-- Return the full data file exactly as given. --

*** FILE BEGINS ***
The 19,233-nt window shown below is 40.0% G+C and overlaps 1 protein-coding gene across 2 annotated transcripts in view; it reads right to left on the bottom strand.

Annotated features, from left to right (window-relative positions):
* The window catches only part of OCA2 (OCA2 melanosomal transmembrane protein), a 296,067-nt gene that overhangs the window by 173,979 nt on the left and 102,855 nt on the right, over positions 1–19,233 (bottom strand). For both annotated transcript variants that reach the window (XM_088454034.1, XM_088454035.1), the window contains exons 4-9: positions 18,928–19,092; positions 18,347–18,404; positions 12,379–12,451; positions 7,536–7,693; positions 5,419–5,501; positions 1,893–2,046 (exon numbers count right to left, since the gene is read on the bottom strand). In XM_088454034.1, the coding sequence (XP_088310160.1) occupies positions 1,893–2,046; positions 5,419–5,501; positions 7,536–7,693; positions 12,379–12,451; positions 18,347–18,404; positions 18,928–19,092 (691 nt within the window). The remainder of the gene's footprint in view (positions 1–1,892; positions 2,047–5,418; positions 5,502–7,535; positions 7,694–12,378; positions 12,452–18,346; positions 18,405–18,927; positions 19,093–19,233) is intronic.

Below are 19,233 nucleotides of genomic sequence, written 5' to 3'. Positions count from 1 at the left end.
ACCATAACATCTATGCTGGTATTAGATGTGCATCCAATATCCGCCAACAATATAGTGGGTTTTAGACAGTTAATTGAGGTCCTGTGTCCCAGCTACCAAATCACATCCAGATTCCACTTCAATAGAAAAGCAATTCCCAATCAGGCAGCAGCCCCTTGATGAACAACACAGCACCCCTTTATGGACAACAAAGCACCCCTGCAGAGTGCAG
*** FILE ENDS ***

The 19,233-nt window shown below is 40.0% G+C and overlaps 1 protein-coding gene across 2 annotated transcripts in view; it reads right to left on the bottom strand.

Annotated features, from left to right (window-relative positions):
* The window catches only part of OCA2 (OCA2 melanosomal transmembrane protein), a 296,067-nt gene that overhangs the window by 173,979 nt on the left and 102,855 nt on the right, over positions 1–19,233 (bottom strand). For both annotated transcript variants that reach the window (XM_088454034.1, XM_088454035.1), the window contains exons 4-9: positions 18,928–19,092; positions 18,347–18,404; positions 12,379–12,451; positions 7,536–7,693; positions 5,419–5,501; positions 1,893–2,046 (exon numbers count right to left, since the gene is read on the bottom strand). In XM_088454034.1, the coding sequence (XP_088310160.1) occupies positions 1,893–2,046; positions 5,419–5,501; positions 7,536–7,693; positions 12,379–12,451; positions 18,347–18,404; positions 18,928–19,092 (691 nt within the window). The remainder of the gene's footprint in view (positions 1–1,892; positions 2,047–5,418; positions 5,502–7,535; positions 7,694–12,378; positions 12,452–18,346; positions 18,405–18,927; positions 19,093–19,233) is intronic.

Below are 19,233 nucleotides of genomic sequence, written 5' to 3'. Positions count from 1 at the left end.
ACCATAACATCTATGCTGGTATTAGATGTGCATCCAATATCCGCCAACAATATAGTGGGTTTTAGACAGTTAATTGAGGTCCTGTGTCCCAGCTACCAAATCACATCCAGATTCCACTTCAATAGAAAAGCAATTCCCAATCAGGCAGCAGCCCCTTGATGAACAACACAGCACCCCTTTATGGACAACAAAGCACCCCTGCAGAGTGCAG